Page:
Belkin’s Tales is a collection of five gripping novels. includes a sentimental story about a young noblewoman, who disguises herself as a peasant to meet a handsome neighbor, while there is a dispute between her parents. and a romantic story about a duel in which one of the participants decides to postpone his shooting and invites his opponent to return to the duel after a few years. and an incredible story about an officer who gets married by accident…
7. The Bronze Horseman (1833)
this novel in verse is a true celebration of st. Petersburg “I love you, Peter’s creation”, is one of the most famous quotes from the work. The title of the story gave the nickname to the equestrian monument to Pedro I, which became the symbol of the city.
The plot, however, revolves around a sad story: Pushkin describes a devastating flood that hit the city in 1824.
8. The Queen of Spades (1834)
This is a story about how gambling can drive a person crazy. To discover a secret winning combination of cards, the young Hermann enters the room of an old countess: she dies of fear and her ghost begins to appear to the protagonist, repeating the combination of cards: “three, seven, ace…”
The play was a great success in Europe and Pyotr Tchaikovsky wrote an opera of the same name based on it.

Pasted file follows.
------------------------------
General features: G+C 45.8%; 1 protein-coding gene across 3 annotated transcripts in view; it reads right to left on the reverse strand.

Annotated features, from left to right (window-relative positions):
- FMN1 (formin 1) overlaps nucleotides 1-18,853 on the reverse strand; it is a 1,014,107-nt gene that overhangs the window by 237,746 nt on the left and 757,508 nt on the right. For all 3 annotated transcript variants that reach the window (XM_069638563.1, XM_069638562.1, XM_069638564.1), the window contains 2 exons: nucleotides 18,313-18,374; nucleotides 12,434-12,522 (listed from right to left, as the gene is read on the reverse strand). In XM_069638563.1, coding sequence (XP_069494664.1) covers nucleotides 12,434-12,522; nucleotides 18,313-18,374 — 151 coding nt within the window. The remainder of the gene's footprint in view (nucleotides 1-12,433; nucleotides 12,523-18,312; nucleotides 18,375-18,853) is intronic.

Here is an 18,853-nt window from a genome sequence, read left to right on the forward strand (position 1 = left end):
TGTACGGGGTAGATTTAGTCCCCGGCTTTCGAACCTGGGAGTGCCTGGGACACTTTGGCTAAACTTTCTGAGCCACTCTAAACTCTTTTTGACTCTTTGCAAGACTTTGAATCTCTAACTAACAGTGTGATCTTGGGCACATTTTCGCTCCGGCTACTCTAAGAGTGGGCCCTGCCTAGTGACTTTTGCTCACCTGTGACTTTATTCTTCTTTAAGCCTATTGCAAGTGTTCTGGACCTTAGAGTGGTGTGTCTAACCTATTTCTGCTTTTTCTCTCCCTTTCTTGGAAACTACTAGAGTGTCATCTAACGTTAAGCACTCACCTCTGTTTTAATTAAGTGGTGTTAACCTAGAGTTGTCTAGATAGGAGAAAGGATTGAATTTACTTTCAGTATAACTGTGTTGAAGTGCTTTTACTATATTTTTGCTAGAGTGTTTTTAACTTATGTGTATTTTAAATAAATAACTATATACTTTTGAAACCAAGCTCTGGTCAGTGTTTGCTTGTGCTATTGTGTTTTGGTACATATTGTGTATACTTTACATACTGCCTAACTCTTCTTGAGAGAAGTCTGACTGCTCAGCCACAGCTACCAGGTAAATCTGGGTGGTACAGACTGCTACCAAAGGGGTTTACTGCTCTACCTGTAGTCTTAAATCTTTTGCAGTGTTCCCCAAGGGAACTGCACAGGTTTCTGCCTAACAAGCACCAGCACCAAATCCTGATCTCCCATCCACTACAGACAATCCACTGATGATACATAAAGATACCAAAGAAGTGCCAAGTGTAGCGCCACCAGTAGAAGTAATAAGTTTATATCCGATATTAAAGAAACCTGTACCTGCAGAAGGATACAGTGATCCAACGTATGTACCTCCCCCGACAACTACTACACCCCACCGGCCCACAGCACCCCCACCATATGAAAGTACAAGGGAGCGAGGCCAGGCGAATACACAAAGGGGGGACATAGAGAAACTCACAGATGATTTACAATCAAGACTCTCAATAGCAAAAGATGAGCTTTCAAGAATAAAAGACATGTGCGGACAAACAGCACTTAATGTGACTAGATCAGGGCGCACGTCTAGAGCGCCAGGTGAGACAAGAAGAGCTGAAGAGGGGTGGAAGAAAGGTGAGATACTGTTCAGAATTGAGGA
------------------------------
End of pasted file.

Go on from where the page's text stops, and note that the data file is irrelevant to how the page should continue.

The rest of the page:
9. The Captain’s Daughter (1836)
This is a novel about Yemelyan Pugachev’s peasant rebellion, which swept through almost all of Russia in the 18th century. but above all, this is a story about honor, noble duty, and love, as Russians understand it to this day.
This novel is worth reading if only for the quote that has become an aphorism: “God save us from seeing a senseless and merciless Russian revolt.” Pushkin was very interested in the personality of Yemelyan Pugachev and, in addition to the novel, he also wrote a historical monograph The History of the Pugachev Rebellion.
10. fairy tales
It would be hard to find a Russian child who is not familiar with Pushkin’s amazing fairy tales in verse. In his light and picturesque style, the poet retold folk tales that he had heard from his beloved nanny Arina Rodionovna. The best known are: the tale of the fisherman and the fish, in which Pushkin reflects on the measure of our desires, the tale of Tsar Saltan and the tale of the dead princess and the seven knights.